Lawsuit seeks to allow non-Alaska residents to gather signatures for state ballot initiatives

A lawsuit filed in federal court this week seeks to remove the residency requirement for people gathering signatures for state ballot initiatives.

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To get a statewide voter initiative on the ballot, the sponsors must gather thousands of signatures. And for the signatures to be valid, the people gathering them must be Alaska residents.

Political consultant and former Libertarian candidate for U.S. Senate Scott Kohlhaas said that requirement is unconstitutional.

Kohlhaas is working to get four potential ballot initiatives before voters. He said the law has for years placed an extra burden on initiative sponsors in terms of who they can hire.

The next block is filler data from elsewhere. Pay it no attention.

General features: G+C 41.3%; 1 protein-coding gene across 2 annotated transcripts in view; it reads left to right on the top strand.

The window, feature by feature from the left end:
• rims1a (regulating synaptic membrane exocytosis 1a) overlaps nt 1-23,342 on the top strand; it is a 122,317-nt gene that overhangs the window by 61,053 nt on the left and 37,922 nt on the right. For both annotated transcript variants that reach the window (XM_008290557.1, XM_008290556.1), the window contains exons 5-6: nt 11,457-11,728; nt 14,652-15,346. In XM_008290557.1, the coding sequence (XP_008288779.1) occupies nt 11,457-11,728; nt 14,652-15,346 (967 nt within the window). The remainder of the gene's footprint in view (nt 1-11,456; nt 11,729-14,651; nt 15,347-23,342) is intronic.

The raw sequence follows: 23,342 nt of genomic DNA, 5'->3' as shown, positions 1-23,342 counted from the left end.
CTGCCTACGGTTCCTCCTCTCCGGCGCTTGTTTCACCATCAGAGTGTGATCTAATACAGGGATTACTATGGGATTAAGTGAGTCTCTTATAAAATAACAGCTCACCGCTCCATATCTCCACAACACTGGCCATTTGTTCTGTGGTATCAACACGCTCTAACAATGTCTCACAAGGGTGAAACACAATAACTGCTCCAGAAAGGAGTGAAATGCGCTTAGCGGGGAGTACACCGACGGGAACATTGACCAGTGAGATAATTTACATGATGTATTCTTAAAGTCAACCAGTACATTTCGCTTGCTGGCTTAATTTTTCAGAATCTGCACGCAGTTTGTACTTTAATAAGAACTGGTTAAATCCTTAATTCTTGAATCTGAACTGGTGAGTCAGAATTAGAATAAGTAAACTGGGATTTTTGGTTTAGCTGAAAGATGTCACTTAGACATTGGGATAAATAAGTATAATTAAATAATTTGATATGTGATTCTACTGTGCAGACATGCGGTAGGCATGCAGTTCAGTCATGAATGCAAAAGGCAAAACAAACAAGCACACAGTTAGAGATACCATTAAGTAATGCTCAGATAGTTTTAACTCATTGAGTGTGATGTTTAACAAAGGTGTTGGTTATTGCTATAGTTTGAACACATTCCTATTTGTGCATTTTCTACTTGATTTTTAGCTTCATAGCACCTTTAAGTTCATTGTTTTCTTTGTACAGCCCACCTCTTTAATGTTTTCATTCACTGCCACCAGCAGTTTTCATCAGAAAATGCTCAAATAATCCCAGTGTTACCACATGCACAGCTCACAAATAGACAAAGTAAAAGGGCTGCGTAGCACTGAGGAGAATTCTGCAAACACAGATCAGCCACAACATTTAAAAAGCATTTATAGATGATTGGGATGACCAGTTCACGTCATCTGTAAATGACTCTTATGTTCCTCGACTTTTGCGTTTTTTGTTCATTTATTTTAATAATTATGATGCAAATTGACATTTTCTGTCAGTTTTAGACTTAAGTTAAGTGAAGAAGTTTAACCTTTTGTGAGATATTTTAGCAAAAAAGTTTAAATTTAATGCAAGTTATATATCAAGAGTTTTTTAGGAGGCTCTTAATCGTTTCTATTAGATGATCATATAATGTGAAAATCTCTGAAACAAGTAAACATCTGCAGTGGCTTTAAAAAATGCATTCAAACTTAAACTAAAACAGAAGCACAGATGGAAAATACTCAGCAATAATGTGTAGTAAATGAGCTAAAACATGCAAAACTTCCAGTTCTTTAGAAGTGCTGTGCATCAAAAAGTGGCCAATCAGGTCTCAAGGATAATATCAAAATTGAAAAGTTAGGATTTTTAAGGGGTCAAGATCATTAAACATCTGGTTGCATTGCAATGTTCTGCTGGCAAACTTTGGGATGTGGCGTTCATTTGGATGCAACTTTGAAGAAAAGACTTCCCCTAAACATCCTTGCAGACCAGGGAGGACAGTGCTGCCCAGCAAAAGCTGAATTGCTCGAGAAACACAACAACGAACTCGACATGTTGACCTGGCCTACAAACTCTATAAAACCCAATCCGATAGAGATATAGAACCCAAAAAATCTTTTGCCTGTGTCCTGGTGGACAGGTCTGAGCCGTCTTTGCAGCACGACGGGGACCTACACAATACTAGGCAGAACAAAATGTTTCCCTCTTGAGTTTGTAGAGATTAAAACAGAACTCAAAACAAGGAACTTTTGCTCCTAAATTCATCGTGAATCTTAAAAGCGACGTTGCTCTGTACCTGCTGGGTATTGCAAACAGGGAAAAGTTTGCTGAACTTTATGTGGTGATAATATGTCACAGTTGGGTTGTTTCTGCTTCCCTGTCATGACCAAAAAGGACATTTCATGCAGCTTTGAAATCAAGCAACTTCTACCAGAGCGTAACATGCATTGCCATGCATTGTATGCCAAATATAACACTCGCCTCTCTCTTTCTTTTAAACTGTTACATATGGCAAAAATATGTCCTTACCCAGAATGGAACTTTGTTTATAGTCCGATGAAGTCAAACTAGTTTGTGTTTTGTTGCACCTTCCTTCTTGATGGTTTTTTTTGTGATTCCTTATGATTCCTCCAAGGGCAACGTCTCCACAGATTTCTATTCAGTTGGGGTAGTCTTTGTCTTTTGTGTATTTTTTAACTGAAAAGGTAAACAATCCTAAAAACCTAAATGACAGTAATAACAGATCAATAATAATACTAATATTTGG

Kohlhaas said that limits their constitutional rights to free speech, political association and to petition the government.

“You can’t live on love,” Kohlhaas said. “The way that the system is set up is that only the best organized and the best financed groups are going to get an issue on the Alaska state ballot.”

Kohlhaas and an out-of-state man hoping to come to Alaska to work as a signature gatherer are the two plaintiffs in the lawsuit filed Tuesday.

Meantime, the state said it is reviewing Kohlhaas’s complaint.

Assistant Attorney General Elizabeth Bakalar said it’s the job of her office to defend laws enacted by the Legislature and that only the Legislature or a court order can change the residency requirement.

Bakalar said the review – and any subsequent response from the state – could take up to three weeks.